Communication. The lack of communication between individuals has grown more and more throughout the last decade due to the increase in social media and technology.
Yet, with The Acceptance Project, the topics discussed allow students to not only communicate with each other but to listen to what they each have to say and not leave a voice unheard.
On February 20, 2020, Executive Deputy Attorney General Robert K. Reed (Pennsylvania) visited The Acceptance Project at Stroudsburg High School. The topic of the week’s meeting was centered on privilege and the nuances that surround this controversial topic.
Reed’s first reaction at the end of the meeting was one of great satisfaction.
“Given the times it was amazing, and it was amazing because the dialogue was so kind-hearted and respectful and it’s not what you see a lot in our society.
It was an honor for the SHS students to have a special guest as accomplished as Reed join them. His background is impressive. After graduating from the University of Pennsylvania with a political science degree, he majored in international affairs at the London School of Economics. He then returned to the United States and completed his law degree at Boston College Law School.
Reed quickly became widely known and well regarded by legal, government, and community organizations across organizations, which ultimately led him to his current position as the Executive Deputy Attorney General of Pennsylvania. Over the past several years he has directed numerous programs to address violence prevention, prisoner re-entry, and community outreach initiatives, all of which have been used as models for the United States Department of Justice.
Throughout his career, Reed has also made it a central focus to try to bring individuals from different sides together.
“Relationships are critical.” said Reed, “and in order to create a relationship you need empathy and that is exactly what’s happening here in The Acceptance Project.” Despite visiting many different schools across the state, Reed mentioned that none of them quite compared to The Acceptance Project and the goals the club holds.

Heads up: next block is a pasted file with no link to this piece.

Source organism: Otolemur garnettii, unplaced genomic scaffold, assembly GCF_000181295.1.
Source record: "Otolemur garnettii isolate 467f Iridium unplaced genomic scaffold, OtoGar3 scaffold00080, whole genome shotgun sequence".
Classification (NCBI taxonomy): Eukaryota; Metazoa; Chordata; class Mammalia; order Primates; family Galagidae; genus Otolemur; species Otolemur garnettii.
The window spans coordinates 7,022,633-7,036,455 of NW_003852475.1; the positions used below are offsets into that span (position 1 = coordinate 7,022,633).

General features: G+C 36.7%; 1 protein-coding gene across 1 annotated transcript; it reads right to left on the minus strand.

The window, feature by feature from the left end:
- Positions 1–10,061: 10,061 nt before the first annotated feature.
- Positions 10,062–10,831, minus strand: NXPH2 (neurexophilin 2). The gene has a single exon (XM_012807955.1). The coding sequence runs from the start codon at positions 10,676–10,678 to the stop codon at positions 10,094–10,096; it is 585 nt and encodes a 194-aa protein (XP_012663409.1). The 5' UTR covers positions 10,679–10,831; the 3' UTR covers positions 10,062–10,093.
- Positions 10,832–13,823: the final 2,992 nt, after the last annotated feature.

“The conversation held here was so rich,” said Reed. “You can feel that the students listen with the need to understand and the desire to take it to the next level.”
Reed shared that he would love to see other schools incorporate this club into their schools and allow everyone to have a great opportunity to share their views and beliefs. Yet, in order to have a unique club like The Acceptance Project, it must have a certain person with specific values to lead this club and to facilitate it.
“This is who he [Taha] is, he is a facilitator,” said Reed. “He wants to bring people together and really wants to engage the student body in conversation.”
Vahanvaty has been working hard on exactly that. Through the summer camp program “TAP into Summer”, he seeks to provide every student in Monroe County with an opportunity to learn how to develop and lead The Acceptance Project back at their own high schools.
“Dialogue is the only way we can move forward as a society and nation,” said Vahanvaty. “We need to prove to students that they can have these challenging conversations, and we need to prove it to them now.”
At its core, The Acceptance Project allows students to not only interact with each other but to grow together. It is a place where every opinion, every idea, every belief, every side, and every voice has the opportunity to speak, and more importantly, an opportunity for them to listen.
Please check out TAP into Summer’s website here
Check out our previous story on TAP into Summer here